MYSTIC RIVER: I've made my lack of interest in post-UNFORGIVEN Eastwood pretty transparent on here. I still haven't seen MILLION DOLLAR BABY, but from what I have seen, I don't really think that a lot of what he's made over the last twenty years is really worth a damn. I can't even remember enough of MYSTIC RIVER to expound upon why I don't like it though. My memory for movies is terrible. I'd say that I'd see it again, but I don't really care if I ever do or not. Is that wrong? haha.
I haven't seen MASTER AND COMMANDER (never really got into Peter Weir much). Or BALSEROS, DEMONLOVER, THE FOG OF WAR, IN AMERICA, WINGED MIGRATION, RAISING VICTOR VARGAS, THE COMPANY, THE GOOD THIEF, LOONEY TUNES, or OPEN RANGE. I have a lot of blind spots here, as you can tell. Just wanted to get those out of the way.
LOST IN TRANSLATION: It's been years since I've seen this, but I'll admit to still being a fan for the most part. It still manages to charm despite some subtle xenophobic digs and an unmistakable orientalist framework (It would be easy to criticize the film for using Japan as merely a colorful backdrop against which an existential crisis and tryst brews between two affluent Westerners). I'm much less concerned with the "adultery" argument against it, if only because I don't find the emotional relationship between these two to be all the problematic. Do I need to get married first for shit like this to bother me? ;)
I still love BIG FISH. It's a warm-hearted and generous little fairy tale of a movie. The ending still gets to me too.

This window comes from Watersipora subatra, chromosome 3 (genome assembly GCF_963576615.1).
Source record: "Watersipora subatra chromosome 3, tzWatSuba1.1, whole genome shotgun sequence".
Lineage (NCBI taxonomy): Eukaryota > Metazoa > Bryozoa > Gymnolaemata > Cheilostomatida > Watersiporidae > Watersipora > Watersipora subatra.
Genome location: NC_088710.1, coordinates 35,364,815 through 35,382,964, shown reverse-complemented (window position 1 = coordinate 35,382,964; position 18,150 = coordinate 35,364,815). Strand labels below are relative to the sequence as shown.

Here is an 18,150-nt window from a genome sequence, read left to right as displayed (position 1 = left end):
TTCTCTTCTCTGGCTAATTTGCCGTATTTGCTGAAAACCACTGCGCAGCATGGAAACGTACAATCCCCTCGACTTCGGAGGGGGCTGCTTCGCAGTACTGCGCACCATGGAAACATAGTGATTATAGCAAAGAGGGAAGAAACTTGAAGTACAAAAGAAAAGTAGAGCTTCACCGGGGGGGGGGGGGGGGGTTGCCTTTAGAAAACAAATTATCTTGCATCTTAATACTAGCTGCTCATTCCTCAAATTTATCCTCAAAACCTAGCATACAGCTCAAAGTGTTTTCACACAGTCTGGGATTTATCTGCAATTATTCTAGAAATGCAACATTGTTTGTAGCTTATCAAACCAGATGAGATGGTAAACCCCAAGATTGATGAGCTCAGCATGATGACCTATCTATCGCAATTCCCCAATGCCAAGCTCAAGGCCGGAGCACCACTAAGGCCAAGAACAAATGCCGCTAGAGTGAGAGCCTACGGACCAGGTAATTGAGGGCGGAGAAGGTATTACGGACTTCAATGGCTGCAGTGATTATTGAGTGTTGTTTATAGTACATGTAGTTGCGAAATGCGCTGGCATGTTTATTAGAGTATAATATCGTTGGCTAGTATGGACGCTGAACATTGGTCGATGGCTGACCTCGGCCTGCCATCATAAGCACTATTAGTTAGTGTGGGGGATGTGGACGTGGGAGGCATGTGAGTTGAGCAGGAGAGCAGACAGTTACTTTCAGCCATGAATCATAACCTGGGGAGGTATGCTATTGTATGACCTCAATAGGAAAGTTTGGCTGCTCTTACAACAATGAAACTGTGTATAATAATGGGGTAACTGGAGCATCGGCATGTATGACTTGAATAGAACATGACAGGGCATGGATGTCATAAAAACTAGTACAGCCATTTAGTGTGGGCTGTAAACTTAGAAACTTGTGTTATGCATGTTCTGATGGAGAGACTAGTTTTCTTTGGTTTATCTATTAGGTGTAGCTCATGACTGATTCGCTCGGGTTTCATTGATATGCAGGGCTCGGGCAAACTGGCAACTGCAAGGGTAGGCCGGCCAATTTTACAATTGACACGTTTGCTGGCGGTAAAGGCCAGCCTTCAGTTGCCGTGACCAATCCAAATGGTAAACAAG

SCHOOL OF ROCK is charming and funny, but it also didn't stand out enough to win me over. I like it, just not in love with it. I also love ELF though, so what the hell do I know?
ELEPHANT: I re-watched this a couple months ago. It submerges you in this haunting, gut-sinking sensibility. I love how every tiny gesture seems eternal and meaningful in the wake of the doom that lingers just beneath everything.
CABIN FEVER: I'm actually toying with adding it to my own list. I'd like to see it again to be sure, but as it stands I have nothing but fond memories of this one. The ending has stuck with me so vividly that I still get a wry smile thinking about it even now.
28 DAYS LATER: Pinpoint accuracy on what makes this so effective. The film loves its characters and consequently so do we. Killer ending.
DIRTY PRETTY THINGS is actually a surprisingly adept thriller. I had to re-watch it for a class a few years ago and thought it held up well. A smart lesson in drawing you in through strong characterization.
FINDING NEMO: Still don't like it. I don't doubt that it's heartfelt; I just wish it were more creative.
THE BROWN BUNNY: Still hate it. Dullness and stupidity under the guise of sincerity. A blow-job is the least of this thing's problems.
Since I'm adhering my lists to John's rules, THE SON is now on my 2002 list. Writing about it above convinced me to put it atop that list, as well. DOGVILLE is now my top film of 2003 because I'm a cynical little jerk. But we don't need to open the DOGVILLE argument again...
Great, comprehensive list though, Brandon! Are you planning any other years of the 2000s or is this just a one-off thing?
ONLY GOD FORGIVES this weekend, y'all?